A search online will find several types of DNA testing.

University of Iowa biology students will be helping people learn a little more about themselves today  on “National DNA Day.”

U-I biology professor Bryant McAllister says his students will help interpret the results of DNA tests that people bring in. He says the students will use their biology knowledge to help interpret the commercial tests and help the individuals make sense of the results. McAllister says the commercial tests came out of the project to map the human genome.

“They can characterize lots of genetic variants within an individual genome and then provide interpretations of that. So, companies started selling these commercial test around five to seven years ago,” McAllister says. And they’ve now become affordable for the public at 99 to 200 dollars.

“They become very popular in terms of the number of customers who have purchased them,” McAllister says, “and there is a variety of different reasons that individuals have as to why they want to take these tests.”

Bryant McAllister (U-I photo)

The students who are interpreting the tests are part of a DNA interest club McAllister created for the students. He says interpreting the tests can raise some new questions, because they could reveal things from your DNA that you were never told or might otherwise have never known.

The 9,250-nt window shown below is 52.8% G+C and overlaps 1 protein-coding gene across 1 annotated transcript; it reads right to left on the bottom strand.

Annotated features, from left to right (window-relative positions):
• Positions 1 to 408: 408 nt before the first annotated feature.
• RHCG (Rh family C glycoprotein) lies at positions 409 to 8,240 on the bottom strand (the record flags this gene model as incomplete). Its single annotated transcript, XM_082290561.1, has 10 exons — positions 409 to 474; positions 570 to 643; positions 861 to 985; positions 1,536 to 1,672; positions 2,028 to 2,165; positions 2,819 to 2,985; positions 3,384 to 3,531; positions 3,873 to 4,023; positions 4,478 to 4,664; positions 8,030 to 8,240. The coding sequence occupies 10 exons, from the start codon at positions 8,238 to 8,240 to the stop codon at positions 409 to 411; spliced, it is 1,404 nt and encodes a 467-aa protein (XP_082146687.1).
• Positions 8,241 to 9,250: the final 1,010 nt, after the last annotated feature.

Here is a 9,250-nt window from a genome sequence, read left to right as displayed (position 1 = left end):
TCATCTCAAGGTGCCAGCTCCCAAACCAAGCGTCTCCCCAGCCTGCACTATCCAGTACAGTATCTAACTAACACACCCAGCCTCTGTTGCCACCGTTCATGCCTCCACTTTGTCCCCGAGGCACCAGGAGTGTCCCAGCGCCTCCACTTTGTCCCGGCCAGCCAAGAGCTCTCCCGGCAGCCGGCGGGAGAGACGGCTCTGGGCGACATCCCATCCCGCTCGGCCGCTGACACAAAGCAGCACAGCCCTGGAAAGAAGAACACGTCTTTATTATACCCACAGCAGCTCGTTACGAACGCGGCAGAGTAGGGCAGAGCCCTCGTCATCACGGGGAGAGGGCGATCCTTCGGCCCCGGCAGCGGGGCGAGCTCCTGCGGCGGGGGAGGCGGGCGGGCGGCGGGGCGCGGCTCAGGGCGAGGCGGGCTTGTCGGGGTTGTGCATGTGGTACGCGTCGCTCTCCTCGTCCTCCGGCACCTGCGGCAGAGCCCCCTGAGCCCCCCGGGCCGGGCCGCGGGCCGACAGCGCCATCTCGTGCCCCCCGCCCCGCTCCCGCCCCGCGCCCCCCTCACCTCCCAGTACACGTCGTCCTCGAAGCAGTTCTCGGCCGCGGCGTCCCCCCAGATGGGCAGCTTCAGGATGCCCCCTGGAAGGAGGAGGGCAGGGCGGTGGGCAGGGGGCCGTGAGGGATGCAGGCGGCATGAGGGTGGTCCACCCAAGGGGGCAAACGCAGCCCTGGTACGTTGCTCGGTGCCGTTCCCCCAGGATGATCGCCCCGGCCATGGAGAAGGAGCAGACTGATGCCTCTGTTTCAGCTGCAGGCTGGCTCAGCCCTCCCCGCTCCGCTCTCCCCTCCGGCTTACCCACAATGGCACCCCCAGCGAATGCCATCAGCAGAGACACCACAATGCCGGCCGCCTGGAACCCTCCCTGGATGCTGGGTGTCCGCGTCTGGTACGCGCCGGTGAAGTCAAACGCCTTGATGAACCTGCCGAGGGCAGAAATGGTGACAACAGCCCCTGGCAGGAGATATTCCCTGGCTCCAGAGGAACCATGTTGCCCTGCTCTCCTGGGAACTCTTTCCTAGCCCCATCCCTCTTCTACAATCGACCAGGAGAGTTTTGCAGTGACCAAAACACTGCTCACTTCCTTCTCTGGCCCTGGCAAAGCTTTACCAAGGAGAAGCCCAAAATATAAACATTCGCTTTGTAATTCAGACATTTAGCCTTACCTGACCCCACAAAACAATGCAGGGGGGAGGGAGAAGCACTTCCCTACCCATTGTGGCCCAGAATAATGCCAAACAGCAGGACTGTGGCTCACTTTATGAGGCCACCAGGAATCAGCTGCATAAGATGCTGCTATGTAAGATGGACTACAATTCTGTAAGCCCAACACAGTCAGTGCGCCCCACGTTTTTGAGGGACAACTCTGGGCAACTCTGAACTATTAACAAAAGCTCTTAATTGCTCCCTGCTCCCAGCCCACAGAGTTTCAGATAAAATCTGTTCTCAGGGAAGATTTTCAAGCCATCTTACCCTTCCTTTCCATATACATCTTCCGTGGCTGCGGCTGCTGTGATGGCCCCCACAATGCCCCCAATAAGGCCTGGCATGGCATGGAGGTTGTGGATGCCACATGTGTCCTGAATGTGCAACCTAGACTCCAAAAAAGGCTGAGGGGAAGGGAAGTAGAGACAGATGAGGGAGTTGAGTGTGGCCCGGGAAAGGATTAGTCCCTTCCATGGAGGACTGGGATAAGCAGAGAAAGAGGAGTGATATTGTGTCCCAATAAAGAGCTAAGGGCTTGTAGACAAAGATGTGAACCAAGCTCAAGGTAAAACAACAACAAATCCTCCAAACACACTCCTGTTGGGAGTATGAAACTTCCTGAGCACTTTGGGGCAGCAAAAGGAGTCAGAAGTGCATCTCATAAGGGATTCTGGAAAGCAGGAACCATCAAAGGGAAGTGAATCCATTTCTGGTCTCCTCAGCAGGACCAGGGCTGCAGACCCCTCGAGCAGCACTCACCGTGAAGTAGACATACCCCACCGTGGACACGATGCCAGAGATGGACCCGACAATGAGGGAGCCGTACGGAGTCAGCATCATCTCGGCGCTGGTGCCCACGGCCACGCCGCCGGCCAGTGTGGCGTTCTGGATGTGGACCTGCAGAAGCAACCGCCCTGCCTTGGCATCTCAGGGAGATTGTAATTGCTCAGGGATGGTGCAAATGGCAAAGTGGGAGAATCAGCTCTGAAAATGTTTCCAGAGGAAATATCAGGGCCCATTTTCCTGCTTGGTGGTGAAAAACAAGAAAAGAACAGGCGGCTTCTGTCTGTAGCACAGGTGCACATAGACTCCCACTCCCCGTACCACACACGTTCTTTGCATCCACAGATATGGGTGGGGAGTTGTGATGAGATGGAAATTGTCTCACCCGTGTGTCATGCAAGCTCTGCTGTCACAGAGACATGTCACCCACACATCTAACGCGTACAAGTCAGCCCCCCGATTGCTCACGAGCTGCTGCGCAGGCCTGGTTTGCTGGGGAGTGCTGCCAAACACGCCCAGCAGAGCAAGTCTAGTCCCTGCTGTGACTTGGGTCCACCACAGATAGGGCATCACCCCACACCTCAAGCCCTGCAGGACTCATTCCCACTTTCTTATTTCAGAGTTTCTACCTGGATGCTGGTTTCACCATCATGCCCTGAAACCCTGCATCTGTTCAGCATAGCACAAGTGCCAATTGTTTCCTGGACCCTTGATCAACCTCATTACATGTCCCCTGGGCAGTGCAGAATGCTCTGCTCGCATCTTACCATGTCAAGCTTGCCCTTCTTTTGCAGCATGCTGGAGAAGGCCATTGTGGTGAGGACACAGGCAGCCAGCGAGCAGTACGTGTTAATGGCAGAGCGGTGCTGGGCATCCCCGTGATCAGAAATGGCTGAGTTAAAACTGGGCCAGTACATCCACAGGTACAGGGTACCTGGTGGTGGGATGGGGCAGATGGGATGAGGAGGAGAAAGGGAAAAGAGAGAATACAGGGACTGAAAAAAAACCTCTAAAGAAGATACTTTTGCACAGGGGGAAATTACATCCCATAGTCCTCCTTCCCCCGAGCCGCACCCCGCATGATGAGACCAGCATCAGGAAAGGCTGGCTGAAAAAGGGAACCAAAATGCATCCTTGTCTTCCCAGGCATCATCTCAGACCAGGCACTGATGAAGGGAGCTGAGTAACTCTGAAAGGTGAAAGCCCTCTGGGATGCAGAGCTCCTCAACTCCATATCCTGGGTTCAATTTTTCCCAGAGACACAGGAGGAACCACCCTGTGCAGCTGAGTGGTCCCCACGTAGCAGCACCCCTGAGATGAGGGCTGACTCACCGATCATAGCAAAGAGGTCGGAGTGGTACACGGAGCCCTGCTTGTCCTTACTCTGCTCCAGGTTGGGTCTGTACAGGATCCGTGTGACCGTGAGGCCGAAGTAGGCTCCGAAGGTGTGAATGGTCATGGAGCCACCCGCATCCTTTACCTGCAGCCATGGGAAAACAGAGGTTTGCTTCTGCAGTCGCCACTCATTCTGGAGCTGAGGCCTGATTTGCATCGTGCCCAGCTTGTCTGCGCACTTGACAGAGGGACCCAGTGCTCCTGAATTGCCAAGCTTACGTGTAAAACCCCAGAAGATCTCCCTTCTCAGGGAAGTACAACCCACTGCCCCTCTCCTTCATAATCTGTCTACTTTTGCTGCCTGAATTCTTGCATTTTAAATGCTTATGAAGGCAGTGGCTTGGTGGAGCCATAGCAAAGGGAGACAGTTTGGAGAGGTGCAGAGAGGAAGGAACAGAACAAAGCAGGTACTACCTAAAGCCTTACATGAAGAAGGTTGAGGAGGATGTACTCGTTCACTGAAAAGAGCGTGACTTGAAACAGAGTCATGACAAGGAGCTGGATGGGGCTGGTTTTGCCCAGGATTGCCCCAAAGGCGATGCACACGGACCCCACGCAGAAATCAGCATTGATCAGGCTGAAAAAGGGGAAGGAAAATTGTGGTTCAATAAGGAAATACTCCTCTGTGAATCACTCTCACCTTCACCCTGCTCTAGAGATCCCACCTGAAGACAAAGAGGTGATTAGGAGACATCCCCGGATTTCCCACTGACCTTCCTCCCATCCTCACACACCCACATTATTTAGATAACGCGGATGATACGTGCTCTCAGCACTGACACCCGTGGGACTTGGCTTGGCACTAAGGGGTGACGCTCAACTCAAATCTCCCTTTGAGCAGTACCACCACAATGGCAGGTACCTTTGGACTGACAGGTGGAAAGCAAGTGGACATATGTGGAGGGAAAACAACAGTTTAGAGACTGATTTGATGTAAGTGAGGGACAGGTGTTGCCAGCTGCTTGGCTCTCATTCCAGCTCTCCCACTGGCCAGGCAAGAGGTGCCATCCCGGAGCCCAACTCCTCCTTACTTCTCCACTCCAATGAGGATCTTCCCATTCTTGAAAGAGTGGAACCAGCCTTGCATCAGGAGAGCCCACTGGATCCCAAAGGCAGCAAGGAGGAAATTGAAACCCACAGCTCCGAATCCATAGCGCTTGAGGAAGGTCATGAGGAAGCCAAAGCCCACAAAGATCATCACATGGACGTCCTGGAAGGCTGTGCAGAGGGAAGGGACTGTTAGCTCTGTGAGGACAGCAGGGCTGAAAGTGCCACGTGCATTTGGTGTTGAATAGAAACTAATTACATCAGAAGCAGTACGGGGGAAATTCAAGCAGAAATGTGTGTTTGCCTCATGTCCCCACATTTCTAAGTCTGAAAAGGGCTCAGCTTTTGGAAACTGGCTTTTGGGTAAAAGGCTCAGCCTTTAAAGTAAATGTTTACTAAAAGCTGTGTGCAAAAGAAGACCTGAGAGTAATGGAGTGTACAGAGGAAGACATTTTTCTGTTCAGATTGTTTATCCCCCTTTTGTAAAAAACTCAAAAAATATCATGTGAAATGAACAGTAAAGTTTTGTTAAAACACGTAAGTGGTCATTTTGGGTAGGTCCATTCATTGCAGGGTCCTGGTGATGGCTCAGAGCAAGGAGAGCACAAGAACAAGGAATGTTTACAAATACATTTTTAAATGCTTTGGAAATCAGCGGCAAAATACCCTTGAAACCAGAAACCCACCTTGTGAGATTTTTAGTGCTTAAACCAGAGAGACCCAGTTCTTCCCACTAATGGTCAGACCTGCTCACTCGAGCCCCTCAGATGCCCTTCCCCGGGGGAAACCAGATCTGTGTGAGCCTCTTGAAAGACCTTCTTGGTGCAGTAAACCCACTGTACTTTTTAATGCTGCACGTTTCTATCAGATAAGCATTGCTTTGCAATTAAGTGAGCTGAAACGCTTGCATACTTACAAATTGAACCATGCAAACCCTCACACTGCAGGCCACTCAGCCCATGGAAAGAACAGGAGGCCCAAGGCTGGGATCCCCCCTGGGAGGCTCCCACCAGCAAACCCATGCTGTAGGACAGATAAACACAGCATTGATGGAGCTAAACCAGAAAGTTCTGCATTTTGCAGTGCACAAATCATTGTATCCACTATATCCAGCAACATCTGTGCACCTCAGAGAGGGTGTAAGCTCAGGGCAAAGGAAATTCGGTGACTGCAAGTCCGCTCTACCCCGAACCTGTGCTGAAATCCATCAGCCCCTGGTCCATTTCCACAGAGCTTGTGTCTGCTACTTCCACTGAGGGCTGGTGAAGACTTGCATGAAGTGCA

“Always the starting conversation is this is ‘Do you really want to know what is going to be reported to you?’ And so depending on which particular platform they use, they can learn a variety of different things,” McAllister says. He says for example, you may have always been told your ancestry includes Native Americans, but the DNA test finds no genetic link to them. And he says in some cases your DNA is compared to a pool of others.

“That can be millions of other people who have participated and are in their database and that is what they are comparing your genetic profile to and that comparison results in a report of your DNA relatives. So, you cousins who are in your database. Or if one happens to be there — your half siblings that may be in the database — that you may not know about,” McAllister explains. And there is one company that brings up a dilemma about you future.

He says the test called “23 and Me” does some health interpretations, and that brings up the question about whether you want to know that information. “They just recently made the news…because the FDA them to provide interpretations of your susceptibility of developing late-stage Alzheimer’s. So, do you want to know that or not?,” McAllister says. McAllister says some of the companies providing the tests have recognized the issues that may come up with revealing what’s hidden in your DNA.

He says some will provide you with anonymity or let you develop a pseudonym when it comes to contacting others or having them contact you, so you can control who knows your identity. McAllister’s students will helping people sift through their DNA information from 10 a.m. to 7 p.m. today at the Iowa City Public Library’s main branch.

The students will also advise people on the types of commercial DNA tests available.